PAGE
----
Babe Paley bigraphy, stories - Editor, socialite

Babe Paley : biography

July 5, 1915 - July 6, 1978

Barbara "Babe" Cushing Mortimer Paley (July 5, 1915 – July 6, 1978) was an American socialite and style icon. She was known by the popular nickname "Babe" for most of her life. She was named to the International Best Dressed List Hall of Fame in 1958.

Personal life

Marriages and children

While working at Vogue, she met and married oil heir Stanley Grafton Mortimer, Jr., in 1940. Though her mother preferred that she marry a powerful man with a title, she generally approved of the union. She and Mortimer had two children: Amanda Jay Mortimer (later Burden) and Stanley Grafton Mortimer III. Their marriage ended by 1946. Several retrospectives have claimed that Babe neglected her children while in pursuit of social status and depended upon the wealth of her husbands to support her lavish lifestyle. Her daughter Amanda has admitted that their relationship was "virtually nonexistent" and that the distance "was her choice, not mine".

After her divorce from Mortimer, she received a settlement based on a trust fund. She then set out to make a second high-profile marriage. In 1946, she met William S. Paley, the founder of CBS. Paley was phenomenally wealthy, with an interest in the arts and a desire to be a part of New York's café society. With Babe's social connections, beauty, and style, Paley stood a greater chance of being granted entrée into a society which, until that time, had effectively shut him out. For Babe, Paley offered wealth, security, and worldliness. Barbara "Babe" Cushing Mortimer and William S. Paley married in 1947 and the couple had two additional children, Kate and Bill Jr.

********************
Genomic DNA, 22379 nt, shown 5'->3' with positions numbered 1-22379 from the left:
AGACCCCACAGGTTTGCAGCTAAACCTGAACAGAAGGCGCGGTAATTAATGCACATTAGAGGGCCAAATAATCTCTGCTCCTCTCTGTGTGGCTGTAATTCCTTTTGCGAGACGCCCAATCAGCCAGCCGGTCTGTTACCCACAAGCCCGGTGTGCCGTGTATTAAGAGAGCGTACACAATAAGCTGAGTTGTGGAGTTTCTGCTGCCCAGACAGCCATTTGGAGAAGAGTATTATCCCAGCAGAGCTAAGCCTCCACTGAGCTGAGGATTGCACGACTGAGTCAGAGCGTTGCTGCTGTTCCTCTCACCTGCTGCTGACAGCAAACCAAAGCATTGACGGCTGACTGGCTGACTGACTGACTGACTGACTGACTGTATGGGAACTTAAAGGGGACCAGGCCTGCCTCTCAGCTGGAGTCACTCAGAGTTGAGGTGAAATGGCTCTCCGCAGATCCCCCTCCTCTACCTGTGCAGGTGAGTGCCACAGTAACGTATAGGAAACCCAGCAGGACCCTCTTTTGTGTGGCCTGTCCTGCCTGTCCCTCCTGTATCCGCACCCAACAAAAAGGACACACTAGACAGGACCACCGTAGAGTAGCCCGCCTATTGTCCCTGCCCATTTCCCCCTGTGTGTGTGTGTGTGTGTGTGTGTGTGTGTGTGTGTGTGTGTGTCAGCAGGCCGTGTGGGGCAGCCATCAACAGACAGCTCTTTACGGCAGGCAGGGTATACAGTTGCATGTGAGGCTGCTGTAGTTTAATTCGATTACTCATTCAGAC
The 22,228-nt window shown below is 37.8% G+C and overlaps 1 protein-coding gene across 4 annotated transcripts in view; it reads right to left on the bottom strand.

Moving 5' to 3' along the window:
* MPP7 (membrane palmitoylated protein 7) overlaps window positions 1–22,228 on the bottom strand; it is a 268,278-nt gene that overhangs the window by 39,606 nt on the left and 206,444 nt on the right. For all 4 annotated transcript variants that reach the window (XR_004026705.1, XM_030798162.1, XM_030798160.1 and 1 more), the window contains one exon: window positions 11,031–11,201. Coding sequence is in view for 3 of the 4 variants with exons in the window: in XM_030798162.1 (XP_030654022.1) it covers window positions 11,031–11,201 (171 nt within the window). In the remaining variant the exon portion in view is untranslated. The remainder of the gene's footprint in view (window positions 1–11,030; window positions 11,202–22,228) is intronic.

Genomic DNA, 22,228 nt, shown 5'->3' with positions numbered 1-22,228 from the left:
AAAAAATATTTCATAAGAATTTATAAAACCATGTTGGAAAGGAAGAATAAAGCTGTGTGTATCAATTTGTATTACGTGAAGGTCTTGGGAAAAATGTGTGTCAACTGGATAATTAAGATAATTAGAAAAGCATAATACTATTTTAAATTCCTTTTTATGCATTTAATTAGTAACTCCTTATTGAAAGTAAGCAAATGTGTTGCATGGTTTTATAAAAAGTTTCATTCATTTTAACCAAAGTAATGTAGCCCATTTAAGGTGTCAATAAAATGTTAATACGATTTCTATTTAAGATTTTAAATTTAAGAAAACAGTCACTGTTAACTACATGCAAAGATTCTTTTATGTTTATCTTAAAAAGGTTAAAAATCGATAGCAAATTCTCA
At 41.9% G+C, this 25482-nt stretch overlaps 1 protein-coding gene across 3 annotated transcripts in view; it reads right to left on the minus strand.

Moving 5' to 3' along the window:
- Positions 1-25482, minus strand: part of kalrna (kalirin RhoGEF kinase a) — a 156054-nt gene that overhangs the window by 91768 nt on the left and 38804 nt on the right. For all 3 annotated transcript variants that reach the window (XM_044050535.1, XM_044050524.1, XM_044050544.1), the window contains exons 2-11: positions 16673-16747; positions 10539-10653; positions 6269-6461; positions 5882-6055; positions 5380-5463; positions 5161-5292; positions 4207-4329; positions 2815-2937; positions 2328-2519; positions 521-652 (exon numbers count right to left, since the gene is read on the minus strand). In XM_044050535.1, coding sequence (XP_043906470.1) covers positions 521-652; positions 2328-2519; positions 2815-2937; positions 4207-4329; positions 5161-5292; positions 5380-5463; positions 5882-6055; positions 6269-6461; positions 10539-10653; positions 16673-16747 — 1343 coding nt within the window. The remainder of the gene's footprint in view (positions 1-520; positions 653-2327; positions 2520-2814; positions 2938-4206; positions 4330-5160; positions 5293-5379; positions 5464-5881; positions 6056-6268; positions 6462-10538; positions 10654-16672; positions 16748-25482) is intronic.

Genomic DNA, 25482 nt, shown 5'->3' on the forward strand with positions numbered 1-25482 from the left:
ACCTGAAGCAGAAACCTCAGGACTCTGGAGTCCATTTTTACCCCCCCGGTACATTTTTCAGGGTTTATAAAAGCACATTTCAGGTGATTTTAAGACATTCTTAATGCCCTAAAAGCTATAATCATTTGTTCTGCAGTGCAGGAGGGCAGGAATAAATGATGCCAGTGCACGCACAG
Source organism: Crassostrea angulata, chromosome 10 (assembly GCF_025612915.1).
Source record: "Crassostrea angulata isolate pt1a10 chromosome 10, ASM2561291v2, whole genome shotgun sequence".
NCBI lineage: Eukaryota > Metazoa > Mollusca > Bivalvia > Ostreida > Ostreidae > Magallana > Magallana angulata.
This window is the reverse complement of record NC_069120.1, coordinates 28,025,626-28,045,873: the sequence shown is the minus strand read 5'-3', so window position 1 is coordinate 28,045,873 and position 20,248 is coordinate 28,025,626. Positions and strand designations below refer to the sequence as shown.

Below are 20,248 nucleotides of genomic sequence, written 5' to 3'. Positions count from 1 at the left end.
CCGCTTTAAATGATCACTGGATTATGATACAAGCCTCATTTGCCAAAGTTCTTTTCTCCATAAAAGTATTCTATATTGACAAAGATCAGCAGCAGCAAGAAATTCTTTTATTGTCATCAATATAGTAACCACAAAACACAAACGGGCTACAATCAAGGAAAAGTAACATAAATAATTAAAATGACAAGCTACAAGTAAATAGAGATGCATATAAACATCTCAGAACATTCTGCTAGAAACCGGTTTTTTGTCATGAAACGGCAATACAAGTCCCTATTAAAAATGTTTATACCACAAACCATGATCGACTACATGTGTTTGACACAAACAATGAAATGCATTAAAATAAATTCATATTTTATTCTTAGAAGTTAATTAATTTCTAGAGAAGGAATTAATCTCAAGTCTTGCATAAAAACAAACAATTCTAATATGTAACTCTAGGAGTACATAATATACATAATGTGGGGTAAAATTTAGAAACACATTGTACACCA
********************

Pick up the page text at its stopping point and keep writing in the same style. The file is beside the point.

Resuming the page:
By many biographers' accounts, Paley was lonely and frustrated as William Paley carried on a chain of extramarital affairs. This psychological battering took its toll on her and her family. She was constantly under the scrutiny of society and the media, who pressed her to maintain the unrealistic image of a social and fashion goddess. These external pressures, as well as a two-pack-a-day cigarette habit, finally affected her health.

Style

Paley set about to cultivate and create a picture-perfect social world. The couple took an elegant apartment at the St. Regis and hired noted interior designer Billy Baldwin (1903–1983) to decorate. She and Paley lived there during the week, while weekends were spent at Kiluna Farm, on in Manhasset, Long Island, where a succession of landscape architects and garden designers beautified the grounds.They included Alice Recknagel Ireys, Russell Page, Thomas D. Church and the connoisseur and collector Henry Francis du Pont: Valentine Lawford, "The Gardens of Mrs. William S. Paley: Landscape Architecture by Russell Page", Architectural Record The more distant retreat, Kiluna North, on Squam Lake in New Hampshire, was purchased in 1957; there they entertained celebrities who welcomed the privacy;In 1970 the house was given to Dartmouth College and serves as . Squam Lake's woodlands provided settings for the film On Golden Pond (1981).

Though the antisemitic prejudices of society excluded the Paleys from a number of important social functions and exclusive clubs, Babe nevertheless kept a circle of high-society friends that included author Truman Capote and fellow socialite/style icon Slim Keith. Capote included Paley and Keith in his group of "swans" (glamorous New York socialite women) along with Gloria Guinness, Marella Agnelli, and C.Z. Guest. Paley famously dropped Capote as a friend when excerpts of his much-touted work in progress, Answered Prayers, revealed the gossipy confidences of many of New York's elite.

In addition to lavish entertaining, Paley maintained her position on the best-dressed list fourteen times before being inducted into the Fashion Hall of Fame in 1958. She regularly bought entire haute couture collections from major fashion houses like Givenchy and Valentino SpA. Her personal style was inspirational to thousands of women who tried to copy her, but as Bill Blass once observed, "I never saw her not grab anyone's attention, the hair, the makeup, the crispness. You were never conscious of what she was wearing; you noticed Babe and nothing else."

Living octopus

Living octopus

In countries which are located near sea coasts, sea food is an important part of national cuisine